Features and considerations
Security can be incorporated into the building design without being overly intrusive.
An appropriate level of security is required in all public libraries to ensure the safety of staff, users, the building and the collection. Good security can be designed into the library from the outset through clear sightlines, good positioning of the service desk and the avoidance of blind spots. Electronic surveillance, although often necessary, can become intrusive and can affect the friendliness of the library.
Surveillance cameras and distress alarms should be considered where:
- the library is used for customer service activities such as rates payments or other uses involving the handling of money
- a lone staff person operates a facility
- where staff and consultants agree that additional security should be provided.
Libraries may suffer vandalism and damage. To counter the possibility of vandalism, the following precautions can be taken:
- design the building so that there are no concealed corners with windows (particularly louvres or sliding windows) which can be broken or forced
- provide night security lighting
- provide alarms connected to any windows or doors that can be forced
- locate the library in an area where there is good passive surveillance from adjoining land uses (e.g. residents, business owners) and passing pedestrian and vehicular traffic
- reduce the amount of blank wall space, as it is attractive for graffiti, and/or use building materials which are difficult to graffiti
- consider building materials which can easily be cleaned, repainted or replaced.
Exits from the library must be limited and controlled to avoid illegal removal of library materials. Any necessary fire exits must be designed so that they cannot be used other than for the designated purpose. Similarly, the exterior of the building should be designed with clear lines of sight around the building, appropriate light levels and designed to avoid blind spots.
Crime prevention through environmental design (CPTED)
Crime prevention through environmental design (CPTED) is the use of effective design strategies to improve the safety and quality of urban environments. The aim of CPTED is to reduce opportunities for crime, create safe environments and increase the amenity, attractiveness and safety of cities and towns. The NSW Government’s CPTED Unit provides advice and training on matters relating to CPTED.
The CPTED guidelines are used to assess the appropriateness of proposed developments to provide a safe, crime-free environment. The guidelines were prepared in conjunction with the NSW Police.
The guidelines are in two parts: Safer by Design Evaluation and CPTED Principles and strategies. Further information can be found on the NSW Police website.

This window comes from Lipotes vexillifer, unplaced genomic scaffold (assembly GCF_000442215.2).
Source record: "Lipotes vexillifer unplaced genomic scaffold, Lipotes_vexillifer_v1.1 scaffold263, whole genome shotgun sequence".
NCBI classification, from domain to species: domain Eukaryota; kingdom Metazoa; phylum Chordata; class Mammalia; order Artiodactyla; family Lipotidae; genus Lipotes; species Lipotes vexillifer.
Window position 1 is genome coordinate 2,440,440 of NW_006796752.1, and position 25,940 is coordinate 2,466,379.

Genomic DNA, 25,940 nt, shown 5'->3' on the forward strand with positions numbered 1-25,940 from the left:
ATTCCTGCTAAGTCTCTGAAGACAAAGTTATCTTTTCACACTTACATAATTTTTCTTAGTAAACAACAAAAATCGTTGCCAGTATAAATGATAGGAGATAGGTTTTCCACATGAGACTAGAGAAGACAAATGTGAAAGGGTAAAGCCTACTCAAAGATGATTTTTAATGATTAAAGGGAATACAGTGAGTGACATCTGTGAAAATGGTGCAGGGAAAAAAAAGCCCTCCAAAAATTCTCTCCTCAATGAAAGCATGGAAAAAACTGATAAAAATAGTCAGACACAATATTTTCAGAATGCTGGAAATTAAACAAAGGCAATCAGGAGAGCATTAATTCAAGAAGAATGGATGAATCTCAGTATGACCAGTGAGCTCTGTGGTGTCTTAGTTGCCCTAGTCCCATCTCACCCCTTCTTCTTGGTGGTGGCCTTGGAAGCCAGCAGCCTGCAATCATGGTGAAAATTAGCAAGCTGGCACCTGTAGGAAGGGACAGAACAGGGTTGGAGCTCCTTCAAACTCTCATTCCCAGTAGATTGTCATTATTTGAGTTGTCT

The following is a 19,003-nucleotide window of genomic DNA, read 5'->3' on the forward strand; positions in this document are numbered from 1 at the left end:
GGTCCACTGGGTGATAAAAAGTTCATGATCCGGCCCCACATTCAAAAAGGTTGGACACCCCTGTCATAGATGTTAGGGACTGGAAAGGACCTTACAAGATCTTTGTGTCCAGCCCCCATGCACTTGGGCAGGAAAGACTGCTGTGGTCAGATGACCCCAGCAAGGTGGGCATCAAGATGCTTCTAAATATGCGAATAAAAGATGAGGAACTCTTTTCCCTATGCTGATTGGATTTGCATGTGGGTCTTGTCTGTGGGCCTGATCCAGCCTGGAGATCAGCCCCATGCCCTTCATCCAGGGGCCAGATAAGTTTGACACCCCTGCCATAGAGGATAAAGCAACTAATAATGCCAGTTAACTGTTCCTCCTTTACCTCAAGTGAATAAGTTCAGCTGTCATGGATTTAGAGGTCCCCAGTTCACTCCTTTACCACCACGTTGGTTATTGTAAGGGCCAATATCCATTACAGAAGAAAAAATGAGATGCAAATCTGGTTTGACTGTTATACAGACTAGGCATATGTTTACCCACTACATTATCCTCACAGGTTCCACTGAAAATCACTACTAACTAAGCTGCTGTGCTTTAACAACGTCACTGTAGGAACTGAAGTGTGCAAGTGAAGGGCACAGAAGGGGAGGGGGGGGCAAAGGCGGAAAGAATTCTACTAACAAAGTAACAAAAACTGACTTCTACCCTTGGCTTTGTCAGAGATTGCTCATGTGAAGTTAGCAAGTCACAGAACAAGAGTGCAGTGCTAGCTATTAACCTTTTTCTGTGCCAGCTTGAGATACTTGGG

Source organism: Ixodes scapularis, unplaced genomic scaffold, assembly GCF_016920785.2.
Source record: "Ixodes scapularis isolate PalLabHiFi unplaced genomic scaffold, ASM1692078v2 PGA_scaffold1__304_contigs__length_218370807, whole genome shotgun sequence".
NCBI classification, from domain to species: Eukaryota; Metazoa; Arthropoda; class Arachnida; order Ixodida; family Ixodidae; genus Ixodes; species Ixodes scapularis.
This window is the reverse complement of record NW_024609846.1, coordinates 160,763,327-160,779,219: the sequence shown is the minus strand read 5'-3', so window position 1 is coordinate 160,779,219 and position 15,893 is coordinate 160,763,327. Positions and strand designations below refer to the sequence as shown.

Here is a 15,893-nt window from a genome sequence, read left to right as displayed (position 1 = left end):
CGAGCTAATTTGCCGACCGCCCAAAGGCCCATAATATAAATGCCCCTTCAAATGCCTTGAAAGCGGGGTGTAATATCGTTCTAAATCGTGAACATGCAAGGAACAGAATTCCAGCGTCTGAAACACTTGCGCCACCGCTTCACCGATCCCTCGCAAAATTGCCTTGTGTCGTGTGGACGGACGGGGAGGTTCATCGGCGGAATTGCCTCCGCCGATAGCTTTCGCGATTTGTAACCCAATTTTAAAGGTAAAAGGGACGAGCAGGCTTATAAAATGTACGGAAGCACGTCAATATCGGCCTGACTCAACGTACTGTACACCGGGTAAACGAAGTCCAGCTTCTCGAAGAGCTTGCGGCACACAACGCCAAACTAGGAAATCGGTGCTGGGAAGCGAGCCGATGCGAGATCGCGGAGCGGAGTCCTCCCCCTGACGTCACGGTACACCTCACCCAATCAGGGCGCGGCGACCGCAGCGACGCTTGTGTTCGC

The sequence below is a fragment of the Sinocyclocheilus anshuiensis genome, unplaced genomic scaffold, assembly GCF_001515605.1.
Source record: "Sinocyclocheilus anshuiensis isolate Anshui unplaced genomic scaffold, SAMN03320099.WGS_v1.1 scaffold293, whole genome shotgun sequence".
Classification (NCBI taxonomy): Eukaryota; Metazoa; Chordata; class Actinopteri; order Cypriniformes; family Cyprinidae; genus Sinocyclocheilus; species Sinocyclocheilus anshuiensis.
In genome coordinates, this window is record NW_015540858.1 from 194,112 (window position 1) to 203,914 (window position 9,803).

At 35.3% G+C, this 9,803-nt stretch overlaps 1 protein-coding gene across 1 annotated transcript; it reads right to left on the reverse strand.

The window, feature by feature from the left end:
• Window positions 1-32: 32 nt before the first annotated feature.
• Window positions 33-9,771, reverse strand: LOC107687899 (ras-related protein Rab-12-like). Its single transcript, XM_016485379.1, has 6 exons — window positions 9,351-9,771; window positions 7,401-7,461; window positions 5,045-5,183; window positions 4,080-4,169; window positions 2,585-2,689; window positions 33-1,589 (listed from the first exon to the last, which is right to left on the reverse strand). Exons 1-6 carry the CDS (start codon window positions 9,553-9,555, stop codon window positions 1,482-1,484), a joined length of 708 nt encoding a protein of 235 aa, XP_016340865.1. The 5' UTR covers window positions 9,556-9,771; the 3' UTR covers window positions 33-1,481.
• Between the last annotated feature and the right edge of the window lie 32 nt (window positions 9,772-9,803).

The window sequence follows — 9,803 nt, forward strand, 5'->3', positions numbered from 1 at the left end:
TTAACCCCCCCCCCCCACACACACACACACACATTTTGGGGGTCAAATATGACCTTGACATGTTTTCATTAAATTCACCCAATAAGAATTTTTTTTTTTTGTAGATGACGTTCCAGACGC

The guidelines have adopted the following design principles:
Areas that are well-maintained have a feeling of “ownership” and are well-used, which reduces opportunities for criminal activity. Public areas, and private areas within public spaces, need to clearly define their intended use and encourage community activity.
Natural and technical surveillance are important and focus on ensuring that people can see what other people are doing. There needs to be clear sightlines in public areas and from private to public areas. Effective lighting of public places and landscaping is required to prevent areas for people to hide or entrap victims. Private areas need to have well-defined, well-lit entries with incorporated safety provisions. Electronic surveillance can be used as a deterrent. It is particularly effective where cameras are visible, for broader surveillance where natural surveillance cannot be achieved and is useful as an evidence tool used by police.
Public places need to be clear in their definition of where people can and cannot go and to define private property boundaries. The use of physical barriers (fencing, walls and locked doors) and symbolic barriers (landscaping and changes in level) are important in access control. This is equally important for primary and ancillary areas (car park, garbage collection area and storage areas).
Areas need to be attractive and well-maintained with regular removal of waste, mowing, removal of graffiti, repair of vandalism and refurbishment of old equipment and furniture. It is recommended that these design principles be applied as part of the planning process for the proposed library site.